Good news is, with 77 bhp and 190 Nm of torque, the real world performance on offer would make you forget about the noise. Diesel is easily our pick as it starts pulling from under 2,000 rpm and doesn’t feel overwhelmed even when you decide to explore its upper echelons. The torque delivery is strong enough to keep pace with most of the compact and super compact cars. The oil burner likes to be in the 3,000-4,000 rpm range, which makes the KUV100 diesel a excellent highway car.

Unlike the petrol variant, the diesel KUV100 had no problems in reaching triple digit speeds. At the track, we managed to clock 135 kmph before we ran out of straight tarmac. We feel it can easily do 150 kmph.

In short, the diesel KUV100 has a better chance of luring prospective buyers away from hatchbacks and compact sedans than the petrol variant. It’s overall driveability and strong mid-range will not go unappreciated. Like in the petrol variant, the gearbox was a delight to use.


The petrol motor has an ARAI rated fuel efficiency of 18.15 kmpl while the diesel motor manages an impressive 25.32 kmpl. We didn’t get an opportunity to even guesstimate the real world FE.

Ride, Handling and Braking

The monocoque architecture and the suspension setup (front – McPherson Struts; rear – semi independent twist beams) make the Mahindra KUV100 closer to a regular car than a utility vehicle but Mahindra’s engineers have tuned the crossover’s ride and handling characteristics to mimic its ladder-frame siblings. What we actually mean is: the vehicle is softy sprung so there is some amount of bobbing at the rear (the track surface can be compared to average Indian roads that are not completely flat).

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Soft suspension leads to excessive pitching and rolling but the road holding and braking performance are good.

We experienced excessive pitching every time we went through the gear shifts aggressively and needless to say, the body roll is very well pronounced as well. That said, the KUV100 grips the tarmac admirably well when pushed around tight turns and the straight line stability is not bad at all. The steering weighed up better on the diesel variant but we would reserve our judgment on it until we get to drive the car on public roads.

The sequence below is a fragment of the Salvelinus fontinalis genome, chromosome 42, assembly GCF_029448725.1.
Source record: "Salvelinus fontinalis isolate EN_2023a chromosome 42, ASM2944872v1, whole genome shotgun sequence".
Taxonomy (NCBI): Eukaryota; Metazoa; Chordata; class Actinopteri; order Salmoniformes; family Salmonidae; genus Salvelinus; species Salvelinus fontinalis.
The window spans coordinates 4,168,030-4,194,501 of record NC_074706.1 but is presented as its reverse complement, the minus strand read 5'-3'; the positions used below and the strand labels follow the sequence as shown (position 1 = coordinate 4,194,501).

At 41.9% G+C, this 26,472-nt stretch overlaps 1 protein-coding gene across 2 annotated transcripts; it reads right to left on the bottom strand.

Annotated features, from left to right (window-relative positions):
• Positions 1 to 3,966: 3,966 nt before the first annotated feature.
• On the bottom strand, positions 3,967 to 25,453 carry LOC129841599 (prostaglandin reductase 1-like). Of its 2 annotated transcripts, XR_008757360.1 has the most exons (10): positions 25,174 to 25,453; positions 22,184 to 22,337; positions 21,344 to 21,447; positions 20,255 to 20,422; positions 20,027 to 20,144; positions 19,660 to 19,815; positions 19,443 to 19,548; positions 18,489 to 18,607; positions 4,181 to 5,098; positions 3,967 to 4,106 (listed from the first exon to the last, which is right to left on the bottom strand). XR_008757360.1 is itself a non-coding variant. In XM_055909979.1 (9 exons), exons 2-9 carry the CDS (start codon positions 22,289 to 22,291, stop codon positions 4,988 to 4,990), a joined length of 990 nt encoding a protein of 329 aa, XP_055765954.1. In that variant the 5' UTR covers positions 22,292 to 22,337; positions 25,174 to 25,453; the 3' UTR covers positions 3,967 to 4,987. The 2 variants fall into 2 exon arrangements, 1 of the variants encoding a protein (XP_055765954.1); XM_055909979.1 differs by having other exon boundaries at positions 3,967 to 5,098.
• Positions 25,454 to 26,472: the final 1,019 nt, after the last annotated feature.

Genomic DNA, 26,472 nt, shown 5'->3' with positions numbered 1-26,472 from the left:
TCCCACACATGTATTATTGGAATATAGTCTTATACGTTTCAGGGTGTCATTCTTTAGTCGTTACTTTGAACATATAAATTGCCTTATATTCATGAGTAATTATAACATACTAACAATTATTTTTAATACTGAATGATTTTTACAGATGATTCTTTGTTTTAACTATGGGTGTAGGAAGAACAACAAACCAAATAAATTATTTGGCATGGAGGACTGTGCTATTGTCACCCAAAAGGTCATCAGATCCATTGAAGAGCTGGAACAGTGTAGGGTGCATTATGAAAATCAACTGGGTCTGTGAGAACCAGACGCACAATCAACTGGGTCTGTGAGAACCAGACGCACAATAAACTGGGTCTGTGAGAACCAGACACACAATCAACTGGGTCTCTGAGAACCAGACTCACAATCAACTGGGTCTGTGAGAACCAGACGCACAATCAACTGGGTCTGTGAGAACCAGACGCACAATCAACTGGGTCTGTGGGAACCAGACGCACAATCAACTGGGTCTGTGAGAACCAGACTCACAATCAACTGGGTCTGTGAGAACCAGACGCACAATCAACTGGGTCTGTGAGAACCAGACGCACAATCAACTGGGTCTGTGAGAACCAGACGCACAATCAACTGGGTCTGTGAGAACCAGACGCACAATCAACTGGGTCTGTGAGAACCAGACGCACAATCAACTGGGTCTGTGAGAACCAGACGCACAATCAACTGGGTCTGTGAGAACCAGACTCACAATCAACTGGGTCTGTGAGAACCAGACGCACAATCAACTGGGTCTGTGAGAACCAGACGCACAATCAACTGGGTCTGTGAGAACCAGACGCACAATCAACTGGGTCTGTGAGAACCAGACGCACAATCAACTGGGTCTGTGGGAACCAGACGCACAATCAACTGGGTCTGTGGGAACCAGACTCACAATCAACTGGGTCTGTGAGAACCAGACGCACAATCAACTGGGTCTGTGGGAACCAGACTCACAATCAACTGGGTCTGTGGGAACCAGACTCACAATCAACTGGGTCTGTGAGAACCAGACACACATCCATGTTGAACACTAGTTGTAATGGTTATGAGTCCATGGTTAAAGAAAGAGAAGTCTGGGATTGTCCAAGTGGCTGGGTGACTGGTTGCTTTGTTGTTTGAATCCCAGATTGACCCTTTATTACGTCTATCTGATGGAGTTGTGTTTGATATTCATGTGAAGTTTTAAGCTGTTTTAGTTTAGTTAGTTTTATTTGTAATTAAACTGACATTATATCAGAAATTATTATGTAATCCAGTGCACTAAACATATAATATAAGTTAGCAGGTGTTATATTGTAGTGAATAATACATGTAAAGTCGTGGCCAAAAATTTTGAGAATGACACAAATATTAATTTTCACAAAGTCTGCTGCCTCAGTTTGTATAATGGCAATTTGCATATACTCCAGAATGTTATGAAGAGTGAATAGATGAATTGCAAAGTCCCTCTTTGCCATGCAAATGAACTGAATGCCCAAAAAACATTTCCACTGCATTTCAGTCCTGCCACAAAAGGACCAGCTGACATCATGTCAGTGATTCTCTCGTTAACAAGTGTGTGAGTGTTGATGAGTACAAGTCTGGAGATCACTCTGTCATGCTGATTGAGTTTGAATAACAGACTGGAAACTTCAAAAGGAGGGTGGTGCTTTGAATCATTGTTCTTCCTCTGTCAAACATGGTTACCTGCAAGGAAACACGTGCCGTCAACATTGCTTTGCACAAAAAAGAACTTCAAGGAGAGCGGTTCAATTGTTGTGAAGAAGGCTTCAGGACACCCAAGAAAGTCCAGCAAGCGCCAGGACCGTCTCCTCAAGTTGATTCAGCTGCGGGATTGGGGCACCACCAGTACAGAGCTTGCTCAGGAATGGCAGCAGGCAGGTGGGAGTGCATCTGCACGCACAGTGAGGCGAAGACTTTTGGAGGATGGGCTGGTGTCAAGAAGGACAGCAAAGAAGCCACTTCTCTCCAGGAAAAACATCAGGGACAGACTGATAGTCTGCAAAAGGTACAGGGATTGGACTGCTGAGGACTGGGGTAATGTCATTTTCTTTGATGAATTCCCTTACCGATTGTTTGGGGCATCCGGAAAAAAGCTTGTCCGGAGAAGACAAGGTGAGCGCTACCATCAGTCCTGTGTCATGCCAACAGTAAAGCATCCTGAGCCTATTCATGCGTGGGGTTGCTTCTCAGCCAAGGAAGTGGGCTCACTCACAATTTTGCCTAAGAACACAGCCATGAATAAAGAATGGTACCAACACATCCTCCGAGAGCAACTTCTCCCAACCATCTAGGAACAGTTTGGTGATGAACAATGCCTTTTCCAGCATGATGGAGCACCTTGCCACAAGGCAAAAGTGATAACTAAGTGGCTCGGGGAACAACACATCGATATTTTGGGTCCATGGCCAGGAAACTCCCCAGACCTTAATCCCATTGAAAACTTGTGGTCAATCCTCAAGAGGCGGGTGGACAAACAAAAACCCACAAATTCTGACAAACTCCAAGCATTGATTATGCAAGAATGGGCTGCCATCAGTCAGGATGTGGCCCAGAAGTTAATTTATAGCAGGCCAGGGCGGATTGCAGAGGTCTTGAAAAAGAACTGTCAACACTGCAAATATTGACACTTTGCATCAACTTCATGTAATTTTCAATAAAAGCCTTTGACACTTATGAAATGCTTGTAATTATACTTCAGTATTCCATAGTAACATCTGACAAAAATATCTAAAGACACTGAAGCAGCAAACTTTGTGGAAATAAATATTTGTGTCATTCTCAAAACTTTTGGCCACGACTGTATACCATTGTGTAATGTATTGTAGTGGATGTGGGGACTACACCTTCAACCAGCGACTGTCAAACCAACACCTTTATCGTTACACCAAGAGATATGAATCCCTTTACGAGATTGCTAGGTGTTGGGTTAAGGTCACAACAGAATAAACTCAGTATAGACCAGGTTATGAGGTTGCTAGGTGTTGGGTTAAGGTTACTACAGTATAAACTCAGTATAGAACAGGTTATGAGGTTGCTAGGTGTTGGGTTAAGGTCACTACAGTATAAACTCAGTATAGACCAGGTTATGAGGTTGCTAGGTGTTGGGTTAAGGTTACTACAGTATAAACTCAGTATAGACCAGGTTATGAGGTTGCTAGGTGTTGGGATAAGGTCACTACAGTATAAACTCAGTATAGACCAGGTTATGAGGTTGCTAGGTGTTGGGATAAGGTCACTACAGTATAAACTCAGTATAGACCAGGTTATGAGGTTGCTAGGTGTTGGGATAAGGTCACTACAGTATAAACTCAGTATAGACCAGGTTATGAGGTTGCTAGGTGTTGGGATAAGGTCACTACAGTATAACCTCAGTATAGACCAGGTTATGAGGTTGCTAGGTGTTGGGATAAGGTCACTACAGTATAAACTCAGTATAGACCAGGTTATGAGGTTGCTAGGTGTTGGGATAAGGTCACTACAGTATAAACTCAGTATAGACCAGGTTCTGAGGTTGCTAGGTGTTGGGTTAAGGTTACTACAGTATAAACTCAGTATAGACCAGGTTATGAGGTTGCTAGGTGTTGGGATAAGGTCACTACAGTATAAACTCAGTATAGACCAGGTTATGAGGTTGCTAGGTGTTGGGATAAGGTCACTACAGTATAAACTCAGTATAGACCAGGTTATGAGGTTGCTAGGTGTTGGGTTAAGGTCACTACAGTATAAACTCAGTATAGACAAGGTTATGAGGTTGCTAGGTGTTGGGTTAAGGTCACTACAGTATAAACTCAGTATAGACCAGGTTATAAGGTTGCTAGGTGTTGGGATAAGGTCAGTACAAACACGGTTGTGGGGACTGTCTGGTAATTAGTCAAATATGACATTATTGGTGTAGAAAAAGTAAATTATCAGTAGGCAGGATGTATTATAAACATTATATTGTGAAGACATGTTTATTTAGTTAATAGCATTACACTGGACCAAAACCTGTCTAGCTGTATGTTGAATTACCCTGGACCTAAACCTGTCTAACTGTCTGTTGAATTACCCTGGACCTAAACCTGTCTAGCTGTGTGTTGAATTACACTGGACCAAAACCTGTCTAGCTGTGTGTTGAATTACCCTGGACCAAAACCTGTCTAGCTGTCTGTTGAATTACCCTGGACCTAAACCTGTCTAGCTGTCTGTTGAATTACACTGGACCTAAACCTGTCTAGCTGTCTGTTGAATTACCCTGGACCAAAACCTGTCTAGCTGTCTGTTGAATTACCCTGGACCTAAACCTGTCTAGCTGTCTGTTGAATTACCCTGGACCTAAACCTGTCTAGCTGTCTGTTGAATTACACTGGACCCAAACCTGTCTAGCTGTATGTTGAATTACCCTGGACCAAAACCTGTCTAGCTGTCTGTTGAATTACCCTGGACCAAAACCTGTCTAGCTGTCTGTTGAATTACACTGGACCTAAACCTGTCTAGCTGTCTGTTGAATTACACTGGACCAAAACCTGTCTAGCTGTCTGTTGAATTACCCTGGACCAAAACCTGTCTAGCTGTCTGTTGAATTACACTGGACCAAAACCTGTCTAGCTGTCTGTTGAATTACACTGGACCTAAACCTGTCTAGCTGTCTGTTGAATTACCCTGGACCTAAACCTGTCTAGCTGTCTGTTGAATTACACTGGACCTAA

Despite the soft suspension, the KUV100 responded positively to panic braking. The sudden shove of the brake pedal results in a sharp dive of the nose but the car does come to a halt in a straight line. The bite is adequate and the standard ABS performs as expected.


Mahindra KUV100 Features

Like any other Mahindra SUV, the KUV100 has a high value-for-money quotient as its USP.

The Mahindra KUV is available in a total of 7 petrol and 7 diesel variants. The fully loaded K8 variant comes packed with a variety of features such as dual airbags, ABS with EBD, alloy wheels, foglights (front and rear), Micro-Hybrid Start/stop, Power-ECO mode (diesel), steering mounted controls, height adjustable driver seat, daytime running lights, power windows all doors, central locking with remote, 6-speaker infotainment system with Bluetooth, cooled glove box, follow-me-home lamps, lead-me-to-vehicle lamps, rear defogger, puddle lamps, day-night internal rear view mirror and so on.


The Mahindra KUV100 is a very nicely packaged B-segment offering whose shortcomings can be easily overlooked in favor of its compelling value proposition. Of course, there is a room for improvement when it comes to engine refinement, suspension tuning and quality of certain components but at a price range of INR 4.43 lakhs to INR 6.76 lakhs (ex-showroom Pune), the Mahindra KUV100 offers more car than any other offering in its segment and that alone would seal the deal for most customers.

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An SUV at a hatchback’s price point is a winning formula in India.

Besides, it looks good inside out, feels like a real SUV, meets future safety requirements, has good fuel economy figures and more importantly can transport 6 passengers in reasonable comfort. We think the Mahindra KUV100 has got what it takes to make the segment leaders very nervous.


Mahindra KUV100 Techspecs


Mahindra KUV100 Price

Mahindra KUV100 Price

Mahindra KUV100 Review – Photos


About the author

Nithyanandh Karuppaswamy

Winner of national level automotive quiz competitions, Nithyanandh aka Nithz jumped into the blogosphere right after gaining a degree in Mechanical Engineering. Love for automobiles and an even greater drive to share his knowledge with the automotive community, Nithz is Deputy Editor at RushLane.